But even counselors acknowledge initiatives like these can only go so far. Part of the reason is, of course, that well recognized colleges still carry cachet. But even more significant is the fact that until the population bubble deflates, a growing number of students will continue to have to compete for an unchanging number of spots. “In 15 years, when there are fewer students, it will become more of a consumer’s market,” believes Hughart.
So what can we do in the meantime to keep stress levels down? Here’s what experienced counselors, parents, educational consultants, and students recommend students do, and how parents can help:
Map Your Curriculum
The bottom line is that when it comes to college admissions, grades matter. GPA’s, say counselors, are important and so is course load. “It’s important to show depth and strength in your curriculum, to find balance in what’s manageable and what’s not,” says Susan Simon of Admissions Advantage.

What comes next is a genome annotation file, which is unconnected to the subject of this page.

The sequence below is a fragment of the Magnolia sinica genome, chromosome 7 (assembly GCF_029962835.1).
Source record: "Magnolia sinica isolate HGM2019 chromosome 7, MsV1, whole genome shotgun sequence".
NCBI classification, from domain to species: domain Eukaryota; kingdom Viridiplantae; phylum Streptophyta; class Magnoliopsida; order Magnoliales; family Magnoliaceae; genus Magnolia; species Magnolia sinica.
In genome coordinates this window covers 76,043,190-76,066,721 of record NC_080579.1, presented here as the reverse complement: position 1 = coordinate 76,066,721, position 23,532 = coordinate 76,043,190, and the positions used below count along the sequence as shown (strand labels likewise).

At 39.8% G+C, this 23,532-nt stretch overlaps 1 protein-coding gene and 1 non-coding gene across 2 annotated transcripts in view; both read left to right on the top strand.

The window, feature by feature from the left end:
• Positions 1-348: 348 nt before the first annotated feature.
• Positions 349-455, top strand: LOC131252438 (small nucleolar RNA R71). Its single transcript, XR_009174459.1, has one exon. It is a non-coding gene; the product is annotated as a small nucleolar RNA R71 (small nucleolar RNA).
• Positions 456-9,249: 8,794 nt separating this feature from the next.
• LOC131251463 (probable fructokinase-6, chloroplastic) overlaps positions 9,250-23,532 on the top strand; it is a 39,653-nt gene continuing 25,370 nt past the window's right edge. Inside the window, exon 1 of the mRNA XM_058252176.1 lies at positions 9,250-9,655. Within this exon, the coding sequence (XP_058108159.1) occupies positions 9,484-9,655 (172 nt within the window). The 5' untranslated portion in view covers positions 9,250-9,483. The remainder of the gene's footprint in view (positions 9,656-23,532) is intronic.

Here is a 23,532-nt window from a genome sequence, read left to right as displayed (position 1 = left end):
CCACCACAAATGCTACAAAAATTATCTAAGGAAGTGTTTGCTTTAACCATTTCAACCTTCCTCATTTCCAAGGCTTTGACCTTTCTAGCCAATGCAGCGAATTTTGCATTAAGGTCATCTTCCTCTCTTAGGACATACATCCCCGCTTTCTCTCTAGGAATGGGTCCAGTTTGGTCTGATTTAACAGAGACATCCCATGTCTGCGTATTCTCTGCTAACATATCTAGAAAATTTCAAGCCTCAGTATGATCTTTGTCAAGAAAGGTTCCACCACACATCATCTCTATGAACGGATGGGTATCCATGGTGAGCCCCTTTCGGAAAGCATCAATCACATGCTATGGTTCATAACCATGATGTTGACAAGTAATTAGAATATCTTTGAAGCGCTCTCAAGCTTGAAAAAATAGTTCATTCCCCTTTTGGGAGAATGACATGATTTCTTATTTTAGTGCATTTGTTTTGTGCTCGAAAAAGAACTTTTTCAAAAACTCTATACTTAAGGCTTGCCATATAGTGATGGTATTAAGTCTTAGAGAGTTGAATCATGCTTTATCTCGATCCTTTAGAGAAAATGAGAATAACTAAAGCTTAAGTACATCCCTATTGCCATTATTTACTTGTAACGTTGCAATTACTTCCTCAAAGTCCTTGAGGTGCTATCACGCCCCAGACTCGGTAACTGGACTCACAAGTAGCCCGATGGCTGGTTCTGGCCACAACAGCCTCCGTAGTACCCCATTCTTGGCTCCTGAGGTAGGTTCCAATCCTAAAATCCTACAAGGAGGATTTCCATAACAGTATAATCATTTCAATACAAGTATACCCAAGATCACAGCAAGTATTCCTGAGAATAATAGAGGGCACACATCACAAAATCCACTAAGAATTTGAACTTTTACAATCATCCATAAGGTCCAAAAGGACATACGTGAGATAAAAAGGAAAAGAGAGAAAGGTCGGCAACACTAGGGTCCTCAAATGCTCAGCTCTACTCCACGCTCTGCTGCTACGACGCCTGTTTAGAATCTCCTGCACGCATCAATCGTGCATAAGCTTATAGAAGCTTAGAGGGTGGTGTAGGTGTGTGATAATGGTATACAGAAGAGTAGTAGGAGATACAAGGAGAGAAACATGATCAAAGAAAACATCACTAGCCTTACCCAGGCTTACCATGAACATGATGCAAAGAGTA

Mapping out a curriculum based on abilities, aptitudes, and interests can help students achieve that balance. “I encourage it,” says Weston High School’s Director of Guidance, Adam Goldberg. “It’s not required but it’s very valuable,” he says. Private educational consultants agree. “Students often find comfort in a plan,” says Simon.
Advice to parents: Students should aim to remain challenged but not overwhelmed. Be sure your child regularly assesses his or her plan to determine whether it’s providing the right balance in his or her education objectives.
Do Some Navel Gazing